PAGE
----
Bloomberg News reported early Friday morning that one of its employees was arrested by Chinese authorities under suspicion she participated in activities that "jeopardized national security."
What are the details?
Haze Fan, a Chinese national who works for the news outlet's Beijing bureau, was reportedly last seen being escorted out of her apartment building by plainclothes security officers shortly after 11:30 a.m. Monday local time.
In the days since her disappearance, the news outlet has reportedly been seeking information about Fan's whereabouts and condition from the communist government as well as from the Chinese Embassy in Washington, D.C. But to date, the only response they have received from Chinese authorities is the vague reason for her detainment.
In a statement to the company, Chinese authorities said, "Chinese citizen Ms. Fan has been detained by the Beijing National Security Bureau according to relevant Chinese law on suspicion of engaging in criminal activities that jeopardize national security. The case is currently under investigation. Ms. Fan's legitimate rights have been fully ensured and her family has been notified."
A Bloomberg spokesperson said, "We are very concerned for her, and have been actively speaking to Chinese authorities to better understand the situation. We are continuing to do everything we can to support her while we seek more information."
Fan had been working as a news assistant for Bloomberg since 2017, and previously worked for other western news agencies: CNBC, CBS News, Al Jazeera, and Reuters.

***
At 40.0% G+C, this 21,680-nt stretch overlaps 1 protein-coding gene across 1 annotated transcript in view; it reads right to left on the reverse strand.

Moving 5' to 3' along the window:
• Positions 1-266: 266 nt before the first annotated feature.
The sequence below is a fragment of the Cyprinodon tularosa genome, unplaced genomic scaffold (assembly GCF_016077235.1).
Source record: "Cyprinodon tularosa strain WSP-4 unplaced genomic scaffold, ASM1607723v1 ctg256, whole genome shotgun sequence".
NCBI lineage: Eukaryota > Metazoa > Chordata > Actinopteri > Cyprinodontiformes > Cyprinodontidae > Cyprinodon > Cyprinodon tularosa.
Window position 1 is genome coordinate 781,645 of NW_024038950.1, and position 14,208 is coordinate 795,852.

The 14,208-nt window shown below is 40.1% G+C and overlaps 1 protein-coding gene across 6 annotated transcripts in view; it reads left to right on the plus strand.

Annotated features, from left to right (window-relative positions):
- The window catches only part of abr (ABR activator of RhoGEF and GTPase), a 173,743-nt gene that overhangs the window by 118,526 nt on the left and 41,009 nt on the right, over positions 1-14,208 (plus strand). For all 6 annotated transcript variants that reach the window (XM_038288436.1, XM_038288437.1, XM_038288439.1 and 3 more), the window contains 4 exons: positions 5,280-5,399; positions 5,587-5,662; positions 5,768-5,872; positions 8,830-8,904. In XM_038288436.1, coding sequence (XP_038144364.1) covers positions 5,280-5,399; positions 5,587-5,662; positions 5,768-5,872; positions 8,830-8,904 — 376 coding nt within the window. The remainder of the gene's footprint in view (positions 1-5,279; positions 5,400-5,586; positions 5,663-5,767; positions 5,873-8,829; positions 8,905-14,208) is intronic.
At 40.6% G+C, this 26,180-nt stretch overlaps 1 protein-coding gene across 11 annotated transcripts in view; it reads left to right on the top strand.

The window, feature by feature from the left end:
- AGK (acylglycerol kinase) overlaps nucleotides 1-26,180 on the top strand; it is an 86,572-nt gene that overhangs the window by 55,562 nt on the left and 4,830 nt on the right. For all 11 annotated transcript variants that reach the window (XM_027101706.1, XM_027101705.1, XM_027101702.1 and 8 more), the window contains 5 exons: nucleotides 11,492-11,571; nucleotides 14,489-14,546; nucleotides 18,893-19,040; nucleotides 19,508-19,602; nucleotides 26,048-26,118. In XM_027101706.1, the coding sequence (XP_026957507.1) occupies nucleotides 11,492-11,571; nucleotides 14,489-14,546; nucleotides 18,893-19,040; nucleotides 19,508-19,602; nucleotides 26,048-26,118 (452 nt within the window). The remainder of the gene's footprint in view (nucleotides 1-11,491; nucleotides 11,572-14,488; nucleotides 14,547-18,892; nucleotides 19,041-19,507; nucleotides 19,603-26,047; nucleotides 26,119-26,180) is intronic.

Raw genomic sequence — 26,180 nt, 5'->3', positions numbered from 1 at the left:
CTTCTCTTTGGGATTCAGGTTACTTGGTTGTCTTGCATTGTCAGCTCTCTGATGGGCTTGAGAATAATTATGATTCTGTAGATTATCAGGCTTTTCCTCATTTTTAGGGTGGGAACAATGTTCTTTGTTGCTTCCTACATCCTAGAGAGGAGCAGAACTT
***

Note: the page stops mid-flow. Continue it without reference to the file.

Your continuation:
Bloomberg Editor-in-Chief John Micklethwait speaks about the detention of Haze Fan, who works for the Bloomberg New… https://t.co/K1MJaErRC8— Bloomberg Quicktake (@Bloomberg Quicktake) 1607685246.0
What's the background?
Bloomberg noted that under current Chinese law, citizens of the country can work only as news assistants for foreign news bureaus in China and are barred from doing any independent reporting.
Chinese nationals, like Fan, who work for Western media companies have reportedly been told to "watch their step" of late amid deteriorating conditions in the country for Western media.
In March, Chinese authorities revoked the press credentials of American journalists working for three major U.S. news outlets — the Washington Post, the New York Times, and the Wall Street Journal — effectively expelling them from the country. The Chinese government claimed the move was a necessary retaliation to a U.S. State Department action a month before, which designated five Chinese state media outlets as "foreign missions."
Beijing-based Bloomberg News anchor Tom Mackenzie called Fan's arrest "deeply disturbing" on Twitter Friday.
"I worked alongside Haze for almost 2 years when she was our China TV Producer. It's no exaggeration to say she is one of the best, most driven and committed journalists out here," he added.